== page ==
Over the years, I remember driving by the Akerley campus so many times and staring up at it and wondering what it would be like to be part of that experience. I had a grade seven education, so attending NSCC was only a dream.
In 2004 my life changed when I separated from my husband and moved to Fall River with my three kids. I was scared and nervous and I relied on my family for support. I decided to make the best out of my situation and better myself, not just for me but for my kids as well. I started to research different avenues and found the Adult Learning Program (ALP).
On January 5, 2006 I walked in the doors of the NSCC, and man I was nervous, and I was only here to pick up an application. I procrastinated bringing my application back I thought I am not smart enough, and I would never be able to understand or do any of the high school courses. I had very low self -esteem. My family convinced me to send my application. Sometime in March I received a letter that stated I had an appointment with Joy Coldwell on June 7, 2008.
When June came, I was a nervous wreck right up until the day of my appointment. I will remember that day for the rest of my life. I walked in that day apprehensive, excited, and squeamish. Then Joy walked out and had the most amazing persona, and right away I started to relax. We went into her office and talked. Joy gave me equivalence test and it wasn’t as hard as what I thought. The algebra through me off, I had never done it before. Joy asked me to read some vocabulary words and we talked at great length about what my goals and plans were for the future, and at that point, my only plan was to get my grade twelve. As I walked out of her office, I knew right away that I had made the right decision to go back to school. That day I walked in to the school hesitant and anxious, and walked out a Nova Scotia Community College student.
September 5, 2006 couldn’t come any quicker. I felt like a real high school student. My kids laughed and teased me about getting ready for school that day; my entire family was gleaming with pride. I arrived an hour before orientation just so I could look around. I was amazed at how many adults were coming back to school. I remember on the last day of orientation Ray Williams was speaking and he asked us to close our eyes and imagine walking across the stage at the Rebecca Cohn receiving your grade twelve diploma. As I closed my eyes, I visualized that moment and felt my entire emotions rise and had a tear run down my cheek. I still get emotional thinking about graduation.
Monday was the first day of classes; I walked into communications and immediately sat in the first row. I looked around the room and felt comfortable because everyone was here for the same reason. Ray Williams was the instructor he gathered us all together and took a picture so he could put names with faces.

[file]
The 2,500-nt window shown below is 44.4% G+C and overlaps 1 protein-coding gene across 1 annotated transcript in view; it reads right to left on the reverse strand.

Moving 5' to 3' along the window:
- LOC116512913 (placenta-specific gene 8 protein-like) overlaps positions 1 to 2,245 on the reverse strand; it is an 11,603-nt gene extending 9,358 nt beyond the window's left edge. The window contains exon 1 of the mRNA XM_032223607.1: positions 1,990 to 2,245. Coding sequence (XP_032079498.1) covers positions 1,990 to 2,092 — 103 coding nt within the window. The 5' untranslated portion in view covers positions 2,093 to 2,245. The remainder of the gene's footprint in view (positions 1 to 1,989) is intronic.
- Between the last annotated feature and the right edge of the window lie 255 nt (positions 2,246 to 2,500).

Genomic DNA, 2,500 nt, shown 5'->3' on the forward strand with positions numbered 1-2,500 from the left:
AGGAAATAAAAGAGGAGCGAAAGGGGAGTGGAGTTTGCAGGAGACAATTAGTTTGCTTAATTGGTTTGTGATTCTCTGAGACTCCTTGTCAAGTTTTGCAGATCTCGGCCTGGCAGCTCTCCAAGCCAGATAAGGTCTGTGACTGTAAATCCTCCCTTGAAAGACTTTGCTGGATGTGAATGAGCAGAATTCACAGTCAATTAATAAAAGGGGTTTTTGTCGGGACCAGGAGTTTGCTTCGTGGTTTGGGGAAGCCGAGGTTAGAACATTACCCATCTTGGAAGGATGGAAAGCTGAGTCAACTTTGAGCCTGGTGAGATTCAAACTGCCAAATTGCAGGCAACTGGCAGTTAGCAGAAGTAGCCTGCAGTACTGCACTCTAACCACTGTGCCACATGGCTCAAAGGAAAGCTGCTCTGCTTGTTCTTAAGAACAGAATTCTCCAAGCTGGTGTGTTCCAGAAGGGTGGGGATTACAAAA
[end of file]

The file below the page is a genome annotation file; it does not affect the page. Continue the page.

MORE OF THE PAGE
That was a great ice breaker. All of my instructors that first year were so helpful, they explained everything and that helped me from feeling so overwhelmed.
Everyday I looked forward to coming to school, and for the first time in my life, I enjoyed learning and didn’t feel stupid. I live in Fallriver and we have no buses, my journey to school starts at 5:45am. At 6:15am my drive picks me up and takes me as far as Sackville where I catch the 87 to Dartmouth at 6:51am and then the 10 Westphal bus to school and I arrive at 7:20 am. I travel the same way to get home only I don’t arrive until 5:30pm and then it’s supper and homework, both for the kids and myself.
I have made a great group of friends in ALP we study and work together in class, lunch and every free period. ALP wasn’t just about getting my grade twelve; it was giving me back my self-esteem and helping me find myself.
My first year, I completed level three and most of level four in that one year with an 80 or above average, and that was just unbelievable. Not only did my confidence start coming back, but I also became class rep for ALP. I attended meetings and became involved with school activities, I had become part of the college, and I felt important. Soon after I planned a Meet & Greet Social for the ALP students and faculty, I had become a social butterfly in school, helping anyone and everyone I could. The year ended, but my friendships with everyone lasted over the summer, as we talked about how much fun we were going to have in September. Over the summer, I decided to run for President of the Student Association.
September 10, 2007 couldn’t come fast enough for me. I was back in my element this is where I belonged. I was stronger and more confident than ever. As I walked down the hall I saw all the familiar faces and everyone laughing and smiling. I ran for president and won I had now accomplished something else that I never thought possible, and I was the first ALP student in the Akerley campus to win President of the Student Association. I want the ALP’s to be more involved and feel as important as I do.
On June 23, 2008, I graduate from ALP, and I have mixed emotions. I’m excited to finally have my grade twelve and yet a bit sad. ALP has helped me to grow as a person and find the strength to continue on to a career I have chosen in human services. I will miss all my instructors and fellow students. Choosing ALP was the smartest choice I have every made. I plan to attend the Human Service course this September 08. My long term goal is working with women in transition and helping them find their way back into the community with job training and their grade twelve through ALP. It’s funny I always thought I was getting to old to go back to school, but now I realized my life has just begun at forty.